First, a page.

Gary Orfield, Professor of Education and Social Policy, Graduate School of Education and the Kennedy School of Government; Director, Harvard Project on School Desegregation, Harvard University
Orfield was first examined by William L. Taylor, lead attorney for the Caldwell/NAACP plaintiffs.
TAYLOR: . . .Dr. Orfield, have you followed the progress of the desegregation plans that were adopted pursuant to court order in 1980 and by consent decree in 1983 since the plans have been in effect?
ORFIELD: Yes, I have.
TAYLOR: Have you familiarized yourself with what has happened in St. Louis over the past decade or 12 years or so?
ORFIELD: Well, I've reviewed the statistical reports that both parties have prepared, which have a great deal of data that's relevant; and I do think I could understand what's happened to the segregation levels. And we have computed those segregation levels independently in our project.
[Orfield identified reports by other witnesses such as Christine Rossell, David Armor, Leonard Stevens, and by representatives from the Voluntary Interdistrict Coordinating Committee and Civic Progress (a St. Louis civic group). He also cited statistics from the St. Louis school board. Taylor next asked Orfield to examine several pages from the so-called Danforth Report on the St. Louis public schools.]
TAYLOR: This exhibit talks about. graduation rates for Black males and White males at magnet integrated and nonintegrated [schools]...What does that tell you?
ORFIELD: Well, it just shows the extraordinarily low graduation rate at the nonintegrated schools. I think that's about as low as I've ever seen in any city that I'm familiar with in the United States, which includes Chicago and Los Angeles. . .
TAYLOR: All right. Now about the integrated schools?
ORFIELD: The integrated schools for Black males also have very low graduation rates.
TAYLOR: And how do these compare to the magnet schools?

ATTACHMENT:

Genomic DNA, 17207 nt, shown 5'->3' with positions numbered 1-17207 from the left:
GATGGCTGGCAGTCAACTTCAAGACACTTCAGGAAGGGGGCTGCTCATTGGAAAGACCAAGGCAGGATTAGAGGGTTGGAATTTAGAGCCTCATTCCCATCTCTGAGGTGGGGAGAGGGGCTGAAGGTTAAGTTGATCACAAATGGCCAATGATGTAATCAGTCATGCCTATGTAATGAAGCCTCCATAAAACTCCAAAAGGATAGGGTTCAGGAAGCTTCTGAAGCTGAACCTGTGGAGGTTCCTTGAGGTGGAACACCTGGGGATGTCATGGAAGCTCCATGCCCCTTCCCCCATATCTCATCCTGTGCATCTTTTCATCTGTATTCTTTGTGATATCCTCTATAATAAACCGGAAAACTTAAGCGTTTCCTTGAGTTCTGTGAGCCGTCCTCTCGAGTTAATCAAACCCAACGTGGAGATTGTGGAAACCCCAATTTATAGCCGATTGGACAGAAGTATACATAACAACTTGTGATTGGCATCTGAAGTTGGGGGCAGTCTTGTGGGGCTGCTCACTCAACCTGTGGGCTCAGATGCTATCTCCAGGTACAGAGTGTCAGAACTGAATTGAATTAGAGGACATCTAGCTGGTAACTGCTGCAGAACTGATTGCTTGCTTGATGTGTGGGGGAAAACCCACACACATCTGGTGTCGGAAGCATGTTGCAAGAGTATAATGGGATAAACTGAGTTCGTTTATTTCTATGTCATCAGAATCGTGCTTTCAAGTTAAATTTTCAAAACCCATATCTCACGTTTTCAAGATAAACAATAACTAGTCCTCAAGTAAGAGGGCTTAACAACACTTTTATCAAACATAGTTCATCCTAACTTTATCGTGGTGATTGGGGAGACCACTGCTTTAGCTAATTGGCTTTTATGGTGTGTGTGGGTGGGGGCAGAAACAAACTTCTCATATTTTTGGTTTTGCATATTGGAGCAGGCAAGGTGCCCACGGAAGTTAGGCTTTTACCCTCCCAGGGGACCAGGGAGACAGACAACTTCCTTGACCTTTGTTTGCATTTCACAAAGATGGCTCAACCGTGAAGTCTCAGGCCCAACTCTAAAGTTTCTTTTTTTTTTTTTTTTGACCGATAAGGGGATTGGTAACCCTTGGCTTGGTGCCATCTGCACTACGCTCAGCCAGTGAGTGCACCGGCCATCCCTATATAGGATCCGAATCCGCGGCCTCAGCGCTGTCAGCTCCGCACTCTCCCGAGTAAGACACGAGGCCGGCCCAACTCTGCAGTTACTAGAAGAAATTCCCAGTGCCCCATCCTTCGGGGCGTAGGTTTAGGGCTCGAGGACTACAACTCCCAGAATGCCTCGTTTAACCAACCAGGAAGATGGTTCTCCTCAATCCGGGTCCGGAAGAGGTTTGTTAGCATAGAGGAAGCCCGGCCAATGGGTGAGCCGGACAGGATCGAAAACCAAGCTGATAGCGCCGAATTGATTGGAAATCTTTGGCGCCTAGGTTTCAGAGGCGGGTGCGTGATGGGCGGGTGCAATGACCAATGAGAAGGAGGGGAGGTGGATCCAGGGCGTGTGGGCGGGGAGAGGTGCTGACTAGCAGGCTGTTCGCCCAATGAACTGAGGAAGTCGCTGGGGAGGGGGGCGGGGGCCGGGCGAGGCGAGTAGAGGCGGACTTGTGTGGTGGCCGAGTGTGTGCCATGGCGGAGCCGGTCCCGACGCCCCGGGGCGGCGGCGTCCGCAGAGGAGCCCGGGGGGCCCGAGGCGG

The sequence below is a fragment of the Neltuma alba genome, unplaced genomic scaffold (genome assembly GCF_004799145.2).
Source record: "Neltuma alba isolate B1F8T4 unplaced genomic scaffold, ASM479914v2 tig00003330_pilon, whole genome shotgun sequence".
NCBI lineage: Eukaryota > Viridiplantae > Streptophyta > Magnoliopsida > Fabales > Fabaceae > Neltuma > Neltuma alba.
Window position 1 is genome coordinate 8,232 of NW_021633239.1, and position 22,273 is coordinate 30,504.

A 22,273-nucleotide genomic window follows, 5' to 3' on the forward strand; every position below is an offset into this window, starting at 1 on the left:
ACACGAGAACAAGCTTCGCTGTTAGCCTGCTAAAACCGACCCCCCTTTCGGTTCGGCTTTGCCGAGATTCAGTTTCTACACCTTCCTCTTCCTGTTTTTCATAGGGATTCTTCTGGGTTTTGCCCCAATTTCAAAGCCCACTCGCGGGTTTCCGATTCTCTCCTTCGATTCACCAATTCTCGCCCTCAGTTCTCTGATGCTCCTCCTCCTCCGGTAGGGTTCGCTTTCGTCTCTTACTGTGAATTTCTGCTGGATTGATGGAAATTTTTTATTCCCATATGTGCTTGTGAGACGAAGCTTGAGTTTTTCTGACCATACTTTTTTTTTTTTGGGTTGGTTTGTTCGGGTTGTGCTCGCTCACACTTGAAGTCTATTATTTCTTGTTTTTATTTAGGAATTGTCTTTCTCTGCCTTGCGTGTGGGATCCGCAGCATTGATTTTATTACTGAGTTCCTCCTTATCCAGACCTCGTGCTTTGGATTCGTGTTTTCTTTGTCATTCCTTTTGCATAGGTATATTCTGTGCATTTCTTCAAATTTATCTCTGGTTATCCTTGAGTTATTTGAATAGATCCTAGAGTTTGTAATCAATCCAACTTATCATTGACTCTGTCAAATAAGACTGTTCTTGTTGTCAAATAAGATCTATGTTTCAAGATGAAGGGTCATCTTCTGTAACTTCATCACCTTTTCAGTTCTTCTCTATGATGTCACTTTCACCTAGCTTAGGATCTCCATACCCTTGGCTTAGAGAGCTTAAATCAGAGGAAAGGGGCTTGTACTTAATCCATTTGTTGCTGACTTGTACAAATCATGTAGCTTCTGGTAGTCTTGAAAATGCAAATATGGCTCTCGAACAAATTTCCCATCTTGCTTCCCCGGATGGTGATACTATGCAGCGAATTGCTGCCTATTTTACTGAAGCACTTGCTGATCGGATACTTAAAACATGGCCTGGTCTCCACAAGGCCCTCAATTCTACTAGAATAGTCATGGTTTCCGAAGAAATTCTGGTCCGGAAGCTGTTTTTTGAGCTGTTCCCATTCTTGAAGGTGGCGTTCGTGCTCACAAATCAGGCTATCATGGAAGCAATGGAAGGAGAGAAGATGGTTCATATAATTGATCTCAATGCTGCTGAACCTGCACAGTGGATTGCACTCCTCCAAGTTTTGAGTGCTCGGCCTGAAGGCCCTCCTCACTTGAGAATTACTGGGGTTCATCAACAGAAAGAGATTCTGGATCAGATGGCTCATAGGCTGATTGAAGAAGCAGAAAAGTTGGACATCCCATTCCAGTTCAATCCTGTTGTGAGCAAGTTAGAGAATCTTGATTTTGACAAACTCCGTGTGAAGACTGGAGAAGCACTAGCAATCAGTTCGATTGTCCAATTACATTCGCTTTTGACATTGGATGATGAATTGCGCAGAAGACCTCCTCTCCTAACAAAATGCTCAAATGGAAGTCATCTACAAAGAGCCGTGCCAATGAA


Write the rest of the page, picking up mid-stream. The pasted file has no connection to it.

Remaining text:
ORFIELD: Magnet schools [have rates] over twice as high. . .
THE COURT: [Referring back to integrated schools] They're low for the White males, too, are they not?
ORFIELD: Of course, they are very low. It's an extraordinarily poor graduation rate for the entire population of those schools.
[Taylor presented figures for Black and White females, showing that, in St. Louis and across the country, girls do better in school than boys.]
THE COURT: The Black females are doing better than the White females, are they not?
ORFIELD: On some of those categories, yes.
THE COURT: How do you explain that?
ORFIELD: I think that the White students who are left in central city schools . . .are a very disadvantaged population. And we see great problems in all the districts that I know of that have a very small White residential population[s] in the nonmagnet schools.... There's about a 50% or a little more dropout rate for minority students and about a 33% dropout rate for White students, the last time I looked, and that's much higher than the national average, which is about 15% for White students. So you've got a very disadvantaged [White] population left, particularly in the nonselective central city schools, and that's really all you have in the cities that don't have magnet schools or desegregation plans in too many cases.
[Taylor asked Orfield to comment on a chart showing information on the graduation rates, SES, and college-going rates of St. Louis city students who attend suburban schools as part of the interdistrict transfer program.]
ORFIELD: Those statistics suggest a much higher completion rate in the suburban school districts-two times, three times as high. . .
TAYLOR: Is this information in accord with what you have observed in other school districts ... ?
ORFIELD: Well, I've never seen a graduation rate as low as the ones that I've seen here in [the] central city of St. …